A No-Retreat Retreat
I am a member of a unit of about 10 people at a nonprofit. The head of our group recently announced we would gather for a one-day retreat to strategize for the next fiscal year.
Our office is undergoing major renovations, but rather than find an alternative venue, my boss still set the retreat location in the office. This plan was, no surprise, foiled by ongoing construction. Now, the plan is to hold the work retreat in common meeting spaces at the condo residence of a subordinate. I think this crosses a professional boundary. What is more troubling is that other units routinely hold all-day or multiday retreats at (nonresidential) venues outside of the office. How do I address this? Am I overthinking this as being unethical?
Why do you care about this? Why do you think this is something you need to address? Does the subordinate have a problem with holding the retreat in their common meeting spaces? Common meeting spaces are for … meetings. They are being used as intended. There is no ethical quandary here. The retreat isn’t being held in anyone’s private home. This is certainly kind of strange and maybe even a little tacky, but it sounds like a temporary, low-cost (no cost?) solution to a temporary problem.
If no one is being forced to host the retreat, I would let this go. Free yourself from overthinking something so inconsequential. That said, try talking to your boss about holding these retreats at a more appropriate venue, framing it as something that would be more professionally beneficial to all involved.
Calendaring Out of Control
My work schedule varies from week to week. My challenge is around scheduling. Some of the other administrators will schedule meetings at very short notice and with no notice of what the meeting is about. I’ve gotten to my desk on a Monday morning, only to find that I suddenly have a new meeting in a couple hours. These meetings are not urgent and end up being something that could be conveyed in a phone call or by planning a meeting at a later date. It’s a very just-in-time administrative culture, which contrasts with my previous experience at other universities and with research colleagues, where we would schedule individual meetings via email or phone invitations and group meetings by poll.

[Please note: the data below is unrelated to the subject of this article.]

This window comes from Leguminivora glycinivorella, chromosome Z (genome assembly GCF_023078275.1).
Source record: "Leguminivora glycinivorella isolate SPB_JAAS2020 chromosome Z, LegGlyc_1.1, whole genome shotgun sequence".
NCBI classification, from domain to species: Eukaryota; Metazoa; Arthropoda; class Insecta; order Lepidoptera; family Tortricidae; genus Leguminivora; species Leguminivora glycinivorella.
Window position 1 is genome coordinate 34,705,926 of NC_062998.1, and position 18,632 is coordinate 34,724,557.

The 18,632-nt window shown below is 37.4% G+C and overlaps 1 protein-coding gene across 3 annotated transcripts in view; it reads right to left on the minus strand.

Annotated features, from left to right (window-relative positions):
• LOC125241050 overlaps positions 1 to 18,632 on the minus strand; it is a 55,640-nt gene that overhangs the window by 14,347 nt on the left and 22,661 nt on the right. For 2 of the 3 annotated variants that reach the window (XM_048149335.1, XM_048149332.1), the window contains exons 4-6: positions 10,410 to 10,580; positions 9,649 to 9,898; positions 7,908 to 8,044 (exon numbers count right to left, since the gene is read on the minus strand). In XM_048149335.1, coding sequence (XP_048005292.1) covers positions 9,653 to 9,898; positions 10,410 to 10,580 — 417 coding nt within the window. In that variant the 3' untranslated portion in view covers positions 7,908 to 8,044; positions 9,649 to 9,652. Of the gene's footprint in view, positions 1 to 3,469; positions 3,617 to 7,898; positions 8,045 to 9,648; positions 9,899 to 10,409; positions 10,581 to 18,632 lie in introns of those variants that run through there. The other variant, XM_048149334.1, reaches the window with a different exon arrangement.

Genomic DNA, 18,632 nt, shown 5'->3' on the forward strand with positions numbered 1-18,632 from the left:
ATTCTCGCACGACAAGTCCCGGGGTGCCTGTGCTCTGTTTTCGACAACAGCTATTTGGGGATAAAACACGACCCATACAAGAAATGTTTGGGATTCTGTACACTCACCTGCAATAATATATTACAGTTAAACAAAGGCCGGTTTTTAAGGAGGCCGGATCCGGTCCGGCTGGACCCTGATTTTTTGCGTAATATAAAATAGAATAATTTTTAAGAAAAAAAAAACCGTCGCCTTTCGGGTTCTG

My public calendar is always up-to-date and I’ve scheduled a few regular blocks of time for my research, teaching prep and meetings with collaborators, while keeping other times open. Our calendar software will notify someone scheduling a meeting if the other party has a scheduled conflict, and yet individual and committee meetings still “appear” on my calendar, sometimes at short notice, for times I have blocked off. When I respond, I’m told it’s just hard to schedule meetings because people are busy, and these were the best times that could be determined by looking at everyone’s availability. I cannot be constantly available or always rescheduling my other tasks. How can I respond to this situation?
There has been a lot of talk about calendar practices on social media lately. A common thread is that academics can be incredibly resistant to fostering healthy, considerate calendaring practices. It is, admittedly, difficult to schedule large groups of busy people, but your colleagues’ practice of scheduling meetings during known, unchangeable conflicts is inconsiderate, at best.
It’s time for a crystal clear message to your colleagues about how you are managing your calendar. You cannot attend meetings they schedule when you have other professional obligations, which means they are obstructing your ability to do an important part of your job. Suggest using scheduling polls to find meeting times that will work for the most people. If they are so cavalier as to do this kind of roughshod scheduling, I don’t know that there’s anything you can communicate that will alter their behavior. But it’s worth a try.